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Modernity of SlaveryStruggles against Caste Inequality in Colonial Kerala$
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P. Sanal Mohan

Print publication date: 2015

Print ISBN-13: 9780198099765

Published to Oxford Scholarship Online: August 2015

DOI: 10.1093/acprof:oso/9780198099765.001.0001

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Conclusion

Conclusion

Chapter:
(p.312) Conclusion
Source:
Modernity of Slavery
Author(s):

P. Sanal Mohan

Publisher:
Oxford University Press
DOI:10.1093/acprof:oso/9780198099765.003.0008

Social transformation of Dalits under colonialism was the central issue addressed in this study. The mid-nineteenth-century witnessed the beginning of protestant missionary work among the slave castes and, in the subsequent decades, thousands of them joined missionary churches. One of the major events of the mid-nineteenth-century, important not just for the slave castes, but for the entire society was the formal abolition of slavery in 1855. However, this particular event or its aftermath was never recognized as important in the historiography of Kerala. Even after the formal abolition of slavery the slave castes continued to suffer from many indignities and deprivations that their structural position in the caste hierarchy perpetuated, well into the second half of the twentieth-century. Under colonial modernity, there emerged a variety of Dalit social movements in the twentieth-century. The issues that had been central to Dalit social movements were left out in the dominant historiographies—Marxist, liberal and traditional—of Kerala.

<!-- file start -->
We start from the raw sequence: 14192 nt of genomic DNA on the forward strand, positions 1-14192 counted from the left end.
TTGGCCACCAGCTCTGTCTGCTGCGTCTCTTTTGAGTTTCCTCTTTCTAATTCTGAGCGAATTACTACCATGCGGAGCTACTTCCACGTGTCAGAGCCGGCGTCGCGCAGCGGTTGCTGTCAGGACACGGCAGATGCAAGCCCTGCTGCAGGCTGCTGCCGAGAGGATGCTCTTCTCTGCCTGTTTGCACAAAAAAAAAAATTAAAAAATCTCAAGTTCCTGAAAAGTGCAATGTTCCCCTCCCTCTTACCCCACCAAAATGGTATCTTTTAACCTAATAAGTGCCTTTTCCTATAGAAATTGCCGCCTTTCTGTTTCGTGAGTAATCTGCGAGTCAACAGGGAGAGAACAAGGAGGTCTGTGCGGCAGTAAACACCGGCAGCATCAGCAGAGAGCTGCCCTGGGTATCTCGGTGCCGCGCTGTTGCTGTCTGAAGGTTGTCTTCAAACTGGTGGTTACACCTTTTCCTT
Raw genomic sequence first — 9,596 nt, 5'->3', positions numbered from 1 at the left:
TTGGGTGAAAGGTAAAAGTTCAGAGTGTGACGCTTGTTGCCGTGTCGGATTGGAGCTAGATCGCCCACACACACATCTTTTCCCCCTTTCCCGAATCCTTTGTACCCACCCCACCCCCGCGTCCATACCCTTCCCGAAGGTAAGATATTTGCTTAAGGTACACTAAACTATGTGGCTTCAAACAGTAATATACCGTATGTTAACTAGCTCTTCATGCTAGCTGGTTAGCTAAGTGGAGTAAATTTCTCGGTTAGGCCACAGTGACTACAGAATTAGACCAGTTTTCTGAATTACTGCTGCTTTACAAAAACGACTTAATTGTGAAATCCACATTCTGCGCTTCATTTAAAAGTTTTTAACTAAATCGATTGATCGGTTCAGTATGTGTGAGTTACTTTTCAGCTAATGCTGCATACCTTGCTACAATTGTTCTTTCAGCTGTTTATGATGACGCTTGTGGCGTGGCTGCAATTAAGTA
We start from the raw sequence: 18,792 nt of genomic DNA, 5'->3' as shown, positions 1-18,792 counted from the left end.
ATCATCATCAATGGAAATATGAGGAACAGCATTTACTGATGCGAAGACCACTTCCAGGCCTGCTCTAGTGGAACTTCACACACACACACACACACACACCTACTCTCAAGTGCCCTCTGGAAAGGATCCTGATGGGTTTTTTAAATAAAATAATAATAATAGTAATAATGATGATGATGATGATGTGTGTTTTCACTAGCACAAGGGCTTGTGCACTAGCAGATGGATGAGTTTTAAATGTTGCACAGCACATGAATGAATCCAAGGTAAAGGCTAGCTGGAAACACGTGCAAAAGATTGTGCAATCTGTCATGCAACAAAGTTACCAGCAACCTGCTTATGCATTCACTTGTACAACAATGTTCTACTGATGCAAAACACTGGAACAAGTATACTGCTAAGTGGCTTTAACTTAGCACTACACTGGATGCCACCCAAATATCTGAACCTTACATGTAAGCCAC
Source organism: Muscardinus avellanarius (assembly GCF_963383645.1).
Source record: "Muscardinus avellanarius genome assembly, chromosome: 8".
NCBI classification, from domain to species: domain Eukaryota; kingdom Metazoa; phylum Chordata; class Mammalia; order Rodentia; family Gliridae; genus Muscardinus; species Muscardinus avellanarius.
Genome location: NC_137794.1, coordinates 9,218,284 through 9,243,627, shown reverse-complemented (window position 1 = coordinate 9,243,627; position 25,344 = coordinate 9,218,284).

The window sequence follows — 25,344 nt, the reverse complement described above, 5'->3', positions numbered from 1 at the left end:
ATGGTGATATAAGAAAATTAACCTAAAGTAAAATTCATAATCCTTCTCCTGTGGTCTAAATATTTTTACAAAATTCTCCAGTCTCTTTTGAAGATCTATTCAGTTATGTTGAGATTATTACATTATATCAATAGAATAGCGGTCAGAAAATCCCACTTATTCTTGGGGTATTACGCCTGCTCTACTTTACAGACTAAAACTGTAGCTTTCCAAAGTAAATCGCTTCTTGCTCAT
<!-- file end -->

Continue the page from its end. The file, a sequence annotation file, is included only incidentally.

Keywords:   colonial modernity, caste, social transformation, slavery, historiography

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